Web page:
I learned to read, write, spell, make friends and recite the Pledge of Allegiance at Thomas Jefferson Elementary School. My love for America took root there and that foundation helped lead me toward running for U.S. Congress to represent the great Minnesotans in the Third District.
Over 34 years after my final day of school at Thomas Jefferson Elementary School (in Hoffman Estates, Ill.) I was nearing completion of 20 years service in the U.S. Submarine Force. I held a small retirement ceremony for family and close friends.
Of the thousands of great Americans with whom I had the honor to serve on four submarines, one aircraft carrier and 17 other duty stations, four shipmates were able to make the trip to Minnesota for the event. I was thrilled to see them, some of my best friends in the world.
Looking back at pictures from that day, I noticed something for the first time: my Navy friends' diversity. Standing together were a white guy from Louisiana, a Black guy from the Virgin Islands, a Black guy from New York City, a brown guy from New Mexico whose family is from India — and me. Despite our varied backgrounds, we all share the same value of patriotism.
I do not think most Americans believe that those who go to a school named after Thomas Jefferson turn out to be racists. I do believe that what our kids learn in school — specifically what they learn about our nation's history and how they learn to view their classmates — is incredibly important.
The critical issue for America's future is not the names on our schools. It is how the kids who attend, say, Ella Baker Elementary School today will view their country and relate to their peers, shipmates, colleagues, neighbors and fellow Americans over the next 34 years. Will they view them for who they are or for what they look like?
In the article "Minneapolis school board changes names of Sheridan, Jefferson schools" (April 13), Jefferson Principal Holly Kleppe is quoted saying, "Ella Baker represents a large majority of our student population." The idea that "representing" someone is solely or largely dependent on race or sex contradicts American ideals and is a concerning message to deliver to elementary school students.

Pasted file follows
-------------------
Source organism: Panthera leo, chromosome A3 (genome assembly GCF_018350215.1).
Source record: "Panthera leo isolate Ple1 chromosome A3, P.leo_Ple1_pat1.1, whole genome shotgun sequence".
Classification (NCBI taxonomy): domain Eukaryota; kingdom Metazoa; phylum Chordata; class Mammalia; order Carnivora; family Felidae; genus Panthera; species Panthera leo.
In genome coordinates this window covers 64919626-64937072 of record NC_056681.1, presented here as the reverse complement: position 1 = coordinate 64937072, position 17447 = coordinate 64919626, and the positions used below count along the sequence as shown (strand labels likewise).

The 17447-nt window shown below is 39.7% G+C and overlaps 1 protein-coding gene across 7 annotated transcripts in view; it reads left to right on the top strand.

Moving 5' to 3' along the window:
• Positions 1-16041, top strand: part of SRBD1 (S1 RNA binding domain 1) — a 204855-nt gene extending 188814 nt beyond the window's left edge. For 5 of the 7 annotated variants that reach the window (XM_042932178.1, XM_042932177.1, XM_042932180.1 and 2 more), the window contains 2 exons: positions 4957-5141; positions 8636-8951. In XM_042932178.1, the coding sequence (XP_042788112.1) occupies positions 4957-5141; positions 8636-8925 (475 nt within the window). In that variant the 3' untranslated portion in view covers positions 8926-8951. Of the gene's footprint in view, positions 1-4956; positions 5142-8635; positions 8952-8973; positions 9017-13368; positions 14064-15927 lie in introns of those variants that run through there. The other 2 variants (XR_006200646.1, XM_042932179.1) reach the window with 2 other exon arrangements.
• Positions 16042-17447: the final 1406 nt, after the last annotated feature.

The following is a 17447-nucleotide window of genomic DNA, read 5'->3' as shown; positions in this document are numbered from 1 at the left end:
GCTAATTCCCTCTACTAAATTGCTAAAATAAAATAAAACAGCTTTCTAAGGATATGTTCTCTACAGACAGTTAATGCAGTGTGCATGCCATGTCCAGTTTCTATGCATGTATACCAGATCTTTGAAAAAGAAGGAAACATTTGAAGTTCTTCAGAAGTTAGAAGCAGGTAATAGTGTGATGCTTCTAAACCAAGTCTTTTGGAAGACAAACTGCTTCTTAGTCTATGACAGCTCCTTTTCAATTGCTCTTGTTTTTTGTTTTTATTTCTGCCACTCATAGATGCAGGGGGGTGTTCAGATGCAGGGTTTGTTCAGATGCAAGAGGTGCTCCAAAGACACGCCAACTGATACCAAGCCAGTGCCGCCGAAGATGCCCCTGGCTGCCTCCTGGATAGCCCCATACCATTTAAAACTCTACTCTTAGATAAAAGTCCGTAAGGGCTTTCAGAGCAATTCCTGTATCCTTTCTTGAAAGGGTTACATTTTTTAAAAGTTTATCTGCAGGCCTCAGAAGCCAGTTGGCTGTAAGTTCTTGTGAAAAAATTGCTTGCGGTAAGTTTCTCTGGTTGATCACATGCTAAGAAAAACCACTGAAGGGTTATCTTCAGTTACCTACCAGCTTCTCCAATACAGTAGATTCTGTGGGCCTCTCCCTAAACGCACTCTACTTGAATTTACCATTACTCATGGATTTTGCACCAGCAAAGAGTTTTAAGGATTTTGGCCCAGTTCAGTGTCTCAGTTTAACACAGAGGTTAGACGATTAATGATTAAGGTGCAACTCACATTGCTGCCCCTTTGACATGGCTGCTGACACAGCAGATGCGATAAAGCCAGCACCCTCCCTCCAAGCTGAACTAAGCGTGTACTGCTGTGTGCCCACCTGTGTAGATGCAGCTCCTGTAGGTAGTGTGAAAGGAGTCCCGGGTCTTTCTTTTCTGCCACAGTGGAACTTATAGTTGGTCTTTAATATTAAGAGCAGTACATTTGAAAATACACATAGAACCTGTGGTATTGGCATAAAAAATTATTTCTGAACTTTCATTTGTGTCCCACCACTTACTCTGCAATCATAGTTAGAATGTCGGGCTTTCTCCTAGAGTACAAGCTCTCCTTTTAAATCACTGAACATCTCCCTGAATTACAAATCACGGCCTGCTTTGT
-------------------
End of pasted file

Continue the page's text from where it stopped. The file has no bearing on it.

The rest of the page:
President Joe Biden, of course, is the leader in promoting this new woke progressive-regressive enlightenment concept by first defining the race and sex requirements of key appointments before actually identifying the individuals he is nominating.
To what end? Is the "awokening" occurring today, in which everything is viewed through a prism of race and identity politics, moving the country in a good direction? A recent poll from Quinnipiac asked, "If you were in the same position as Ukrainians are now, do you think that you would stay and fight or leave?" Just 45% of Americans ages 18-34 said they would fight, while 66% of Americans ages 50-64 would stay and fight for America.
Unfortunately, the woke ideas that crept into American universities a decade ago, and have now spread throughout the entire American education system, appear to be impacting whether Americans believe our nation is worth fighting for.
I look at it from a personal perspective. Will today's woke-influenced education make it more or less likely that in the future, a diverse group of five individuals who served their country together, who looked as different as my friends and me, would become lifelong friends and celebrate their common service?
Sadly, I believe the answer is, less likely.
I am Tom Weiler. I went to Thomas Jefferson Elementary School. I served in the U.S. Submarine Force for 20 years. And I am running for U.S. Congress to represent Minnesotans in the Third District — Minnesotans who look like me and Minnesotans who do not look like me. I hope to represent all Minnesotans in the Third District in Congress.
Tom Weiler, of Plymouth, is a Republican candidate in Minnesota's Third Congressional District.